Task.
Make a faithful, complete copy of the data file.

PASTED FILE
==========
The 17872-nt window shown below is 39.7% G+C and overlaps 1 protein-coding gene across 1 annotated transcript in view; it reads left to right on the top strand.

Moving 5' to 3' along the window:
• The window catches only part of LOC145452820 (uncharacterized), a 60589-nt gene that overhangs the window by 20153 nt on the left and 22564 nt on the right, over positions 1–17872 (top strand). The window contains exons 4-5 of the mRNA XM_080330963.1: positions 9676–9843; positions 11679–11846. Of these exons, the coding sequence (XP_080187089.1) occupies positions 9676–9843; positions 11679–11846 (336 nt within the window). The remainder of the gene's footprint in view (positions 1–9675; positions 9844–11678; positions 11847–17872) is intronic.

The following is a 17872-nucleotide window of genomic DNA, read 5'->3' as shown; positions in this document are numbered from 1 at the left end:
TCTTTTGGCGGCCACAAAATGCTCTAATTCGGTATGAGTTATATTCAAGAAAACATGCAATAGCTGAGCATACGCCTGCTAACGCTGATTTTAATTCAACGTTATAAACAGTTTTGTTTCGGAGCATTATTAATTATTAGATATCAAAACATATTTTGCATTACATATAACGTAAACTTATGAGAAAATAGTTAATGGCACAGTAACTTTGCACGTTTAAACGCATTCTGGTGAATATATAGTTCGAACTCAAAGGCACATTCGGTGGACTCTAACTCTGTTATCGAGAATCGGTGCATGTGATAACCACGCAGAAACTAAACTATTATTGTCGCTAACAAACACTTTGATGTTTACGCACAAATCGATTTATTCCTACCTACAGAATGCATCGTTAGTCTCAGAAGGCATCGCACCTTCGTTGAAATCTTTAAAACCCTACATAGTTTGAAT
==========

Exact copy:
The 17872-nt window shown below is 39.7% G+C and overlaps 1 protein-coding gene across 1 annotated transcript in view; it reads left to right on the top strand.

Moving 5' to 3' along the window:
• The window catches only part of LOC145452820 (uncharacterized), a 60589-nt gene that overhangs the window by 20153 nt on the left and 22564 nt on the right, over positions 1–17872 (top strand). The window contains exons 4-5 of the mRNA XM_080330963.1: positions 9676–9843; positions 11679–11846. Of these exons, the coding sequence (XP_080187089.1) occupies positions 9676–9843; positions 11679–11846 (336 nt within the window). The remainder of the gene's footprint in view (positions 1–9675; positions 9844–11678; positions 11847–17872) is intronic.

The following is a 17872-nucleotide window of genomic DNA, read 5'->3' as shown; positions in this document are numbered from 1 at the left end:
TCTTTTGGCGGCCACAAAATGCTCTAATTCGGTATGAGTTATATTCAAGAAAACATGCAATAGCTGAGCATACGCCTGCTAACGCTGATTTTAATTCAACGTTATAAACAGTTTTGTTTCGGAGCATTATTAATTATTAGATATCAAAACATATTTTGCATTACATATAACGTAAACTTATGAGAAAATAGTTAATGGCACAGTAACTTTGCACGTTTAAACGCATTCTGGTGAATATATAGTTCGAACTCAAAGGCACATTCGGTGGACTCTAACTCTGTTATCGAGAATCGGTGCATGTGATAACCACGCAGAAACTAAACTATTATTGTCGCTAACAAACACTTTGATGTTTACGCACAAATCGATTTATTCCTACCTACAGAATGCATCGTTAGTCTCAGAAGGCATCGCACCTTCGTTGAAATCTTTAAAACCCTACATAGTTTGAAT